Embracing the foreign cracks, tight bends and unrelenting pitches of the winding pavement ahead, I brace my heaving chest over the rain-soaked handlebar. My breath mists out in front as a new extension of the dense fog clinging to the mountain side. Past the point of no return, the late afternoon light is fading, as is the energy in my legs.
The timer on my interval split time says I can stop my interval, my work day complete but there is more to climb, more to explore. Should I taper it back and enjoy the new road while enjoying the satisfying sensation of another workout complete or do I keep pedaling, using the unknown distance to the crest as a carrot, pulling my legs over the cranks, pushing for more.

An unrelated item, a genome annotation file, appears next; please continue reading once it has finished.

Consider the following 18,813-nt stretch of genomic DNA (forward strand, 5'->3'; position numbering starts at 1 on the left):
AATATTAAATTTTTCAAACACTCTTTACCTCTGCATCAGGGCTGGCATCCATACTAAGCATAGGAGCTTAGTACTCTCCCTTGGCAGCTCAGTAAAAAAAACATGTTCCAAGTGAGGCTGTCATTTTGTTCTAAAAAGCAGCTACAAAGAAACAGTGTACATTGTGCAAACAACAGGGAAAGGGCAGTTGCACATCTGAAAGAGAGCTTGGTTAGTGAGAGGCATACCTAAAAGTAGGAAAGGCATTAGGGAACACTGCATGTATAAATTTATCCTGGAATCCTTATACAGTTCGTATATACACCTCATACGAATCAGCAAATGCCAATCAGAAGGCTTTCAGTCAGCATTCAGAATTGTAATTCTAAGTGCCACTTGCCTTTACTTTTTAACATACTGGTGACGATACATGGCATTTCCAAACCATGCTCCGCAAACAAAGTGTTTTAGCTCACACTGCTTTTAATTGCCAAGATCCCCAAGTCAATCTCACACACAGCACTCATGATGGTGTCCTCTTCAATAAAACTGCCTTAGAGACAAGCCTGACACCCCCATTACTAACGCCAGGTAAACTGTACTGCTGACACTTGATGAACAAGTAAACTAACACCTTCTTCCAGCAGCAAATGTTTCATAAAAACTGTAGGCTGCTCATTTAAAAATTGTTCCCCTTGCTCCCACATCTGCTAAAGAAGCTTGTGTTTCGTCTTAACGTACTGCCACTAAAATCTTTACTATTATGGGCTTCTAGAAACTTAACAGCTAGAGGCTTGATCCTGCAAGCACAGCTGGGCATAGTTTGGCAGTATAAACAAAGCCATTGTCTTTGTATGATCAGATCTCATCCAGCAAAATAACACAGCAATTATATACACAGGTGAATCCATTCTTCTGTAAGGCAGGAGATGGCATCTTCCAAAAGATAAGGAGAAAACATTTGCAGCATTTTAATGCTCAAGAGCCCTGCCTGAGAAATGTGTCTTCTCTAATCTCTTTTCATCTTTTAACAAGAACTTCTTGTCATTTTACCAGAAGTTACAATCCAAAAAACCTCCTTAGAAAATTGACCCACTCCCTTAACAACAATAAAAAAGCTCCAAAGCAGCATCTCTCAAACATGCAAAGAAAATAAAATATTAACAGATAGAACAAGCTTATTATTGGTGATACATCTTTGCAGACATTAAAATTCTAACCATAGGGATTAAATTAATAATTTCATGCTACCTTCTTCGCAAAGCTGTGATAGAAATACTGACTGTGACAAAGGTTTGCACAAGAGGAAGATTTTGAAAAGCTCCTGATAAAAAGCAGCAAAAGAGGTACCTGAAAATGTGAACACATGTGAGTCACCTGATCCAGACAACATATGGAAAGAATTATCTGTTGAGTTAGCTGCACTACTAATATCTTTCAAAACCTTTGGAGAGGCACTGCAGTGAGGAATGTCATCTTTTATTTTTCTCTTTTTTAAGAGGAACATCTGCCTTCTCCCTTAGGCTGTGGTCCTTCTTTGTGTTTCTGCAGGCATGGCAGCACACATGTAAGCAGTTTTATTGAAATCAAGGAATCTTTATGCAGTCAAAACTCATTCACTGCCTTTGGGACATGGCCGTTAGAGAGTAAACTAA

Resolutions are for those who lack the courage to change today. It is silly. The natural order of change is to do just that! CHANGE! To undergo metamorphosis. Yes, it often means that in the process you discard that which is no longer useful, but no where does the word change or metamorphosis indicate that we have to wait until tomorrow, or next year to begin!
The fear of the unknown and fear of loss is what holds us in violent patterns of consistency. The beauty of change resides in its spontaneity, its lack of reason (or reasons we cannot comprehend at the given moment) and its often rejuvenating nature (to those listening).